When I was a child I was seldom allowed in the kitchen. The house was small and I was considered to be “underfoot.”
But I do recall how the days passed and the effort that went into cooking and cleaning.
When my grannies were out in the garden, I was usually sitting in the dirt playing.
I loved it out there where the warmth of the sun caressed my head. I had so much fun playing with horned toads and lady bugs.
Gardening got into my blood then and it is still there today.
Back then it was mainly vegetables and berries that were planted. Food to eat.
Then they canned much of it in big jars for winter meals. Steam would rise to the ceiling from the pressure cooker, and the heat of summer bore down on us as the slow days of summer passed.
There were no air conditioners. Just open windows that seemed to let in the heat and somehow keep it captured in the small rooms all day.
My oldest Great-grandma had a penchant for pretty flowers. She liked phlox, as I recall. And four o’clocks.
The yard was always buzzing with bees and butterflies attracted to her colorful clumps of flowers.
The only canned food I ever remember seeing back then was the occasional can of Spam. Everything else in our house was homemade and fresh from our garden.
A meal often consisted of sliced tomatoes, cucumbers and onions, pinto beans with chunks of ham, cornbread and iced tea. The main meal was eaten at lunch time.
I recall the bubbling sugary scent of blackberry cobblers cooling on the counter. Or fried apple pies with the edges crimped by fingers that had done it so many times.
The big garden was fenced as was the entire perimeter of the land our house sat on. It was safe there. If someone got in they’d have to open the big long gate out front.
In the springtime there was an older black man who would come with his donkeys and till the soil to prepare the land for gardening. I’d see him sitting up high on his buggy as he passed.
I recall the slow steady clunk-clunk of the donkey hooves.
Life truly was the epitome of “slow living” back then. The man didn’t hurry along. He took his time and probably enjoyed the scenery of the countryside.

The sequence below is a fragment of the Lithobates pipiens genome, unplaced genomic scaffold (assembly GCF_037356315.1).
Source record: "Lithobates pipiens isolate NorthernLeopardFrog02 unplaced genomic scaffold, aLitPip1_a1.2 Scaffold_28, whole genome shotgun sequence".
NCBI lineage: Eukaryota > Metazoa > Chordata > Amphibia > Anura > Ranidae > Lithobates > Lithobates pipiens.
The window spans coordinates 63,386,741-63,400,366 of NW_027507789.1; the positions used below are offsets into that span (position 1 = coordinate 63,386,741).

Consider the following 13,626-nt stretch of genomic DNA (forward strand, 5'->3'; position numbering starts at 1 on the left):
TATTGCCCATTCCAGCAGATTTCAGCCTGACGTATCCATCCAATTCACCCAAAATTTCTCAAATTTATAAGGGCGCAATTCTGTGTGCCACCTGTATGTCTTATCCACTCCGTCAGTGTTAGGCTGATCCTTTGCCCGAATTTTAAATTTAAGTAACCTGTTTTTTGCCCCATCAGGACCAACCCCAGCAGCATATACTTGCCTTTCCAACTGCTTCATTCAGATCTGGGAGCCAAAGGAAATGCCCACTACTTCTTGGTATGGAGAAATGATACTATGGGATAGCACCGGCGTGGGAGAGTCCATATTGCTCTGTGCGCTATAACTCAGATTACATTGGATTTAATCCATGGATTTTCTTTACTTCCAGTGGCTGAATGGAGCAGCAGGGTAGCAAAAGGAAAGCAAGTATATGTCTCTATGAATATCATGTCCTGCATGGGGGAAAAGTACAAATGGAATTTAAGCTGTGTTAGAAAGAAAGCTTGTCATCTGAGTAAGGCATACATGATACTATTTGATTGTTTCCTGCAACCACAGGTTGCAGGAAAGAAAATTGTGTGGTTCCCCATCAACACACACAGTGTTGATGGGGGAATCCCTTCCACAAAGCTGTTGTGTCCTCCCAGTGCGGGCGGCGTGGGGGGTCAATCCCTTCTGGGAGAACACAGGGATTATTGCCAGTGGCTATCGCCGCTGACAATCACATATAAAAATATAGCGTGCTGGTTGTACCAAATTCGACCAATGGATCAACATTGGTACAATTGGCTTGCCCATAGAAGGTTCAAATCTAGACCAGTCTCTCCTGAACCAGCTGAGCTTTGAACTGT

We had to walk a few miles into town to get groceries we didn’t grow or fetch something from the five and dime or drugstore.
It was not a hurried affair. I sometimes got a 10 cent ice cream cone at the drugstore before we started the long walk home.
My grannies wore bonnets to protect their heads and faces from the sun. I skipped along in front, where country roads finally blended into city sidewalks in town. And then in reverse on the way back home.
There didn’t seem to be set-in-stone schedules back then. You got up early in the morning and ate gravy and biscuits and eggs and maybe sausage. Your alarm clock was the ornery rooster out back.
Aprons would be tied in the back with fast nimble fingers that had done it probably hundreds of times.
After breakfast was cooked and the kitchen was cleaned came the garden chores and tending to the chickens out in the big chicken yard.
The long summer days were spent tending to whatever needed tending. Maybe it would be patching clothing or sewing on a button.
The sun would set and we’d have already eaten our supper. My grannies would have retired by then to the front porch where they watched the cars go down the road and rested from their long day’s work.
They’d have paper fans to fan themselves with and to discourage mosquitoes.
I still remember the rhythm of those rockers, creaking and slow and steady.
How magical it seemed that light slowly faded and suddenly night held court.
The tree leaves brushed against one another in the wind, making a rustling sound. And the dark branches were starkly etched in the moonlight.
Frogs would croak and crickets would chirp. Dogs would bark and run around the house. I would chase the lightning bugs, their bright light blinking on and off as they elusively flew through the night.
Finally the rockers would stop and my grannies would get up to head to bed. Chores would begin bright and early by 6 a.m. There would be flour to scatter on the counter and biscuits to be formed.
That was life in the countryside in the sixties.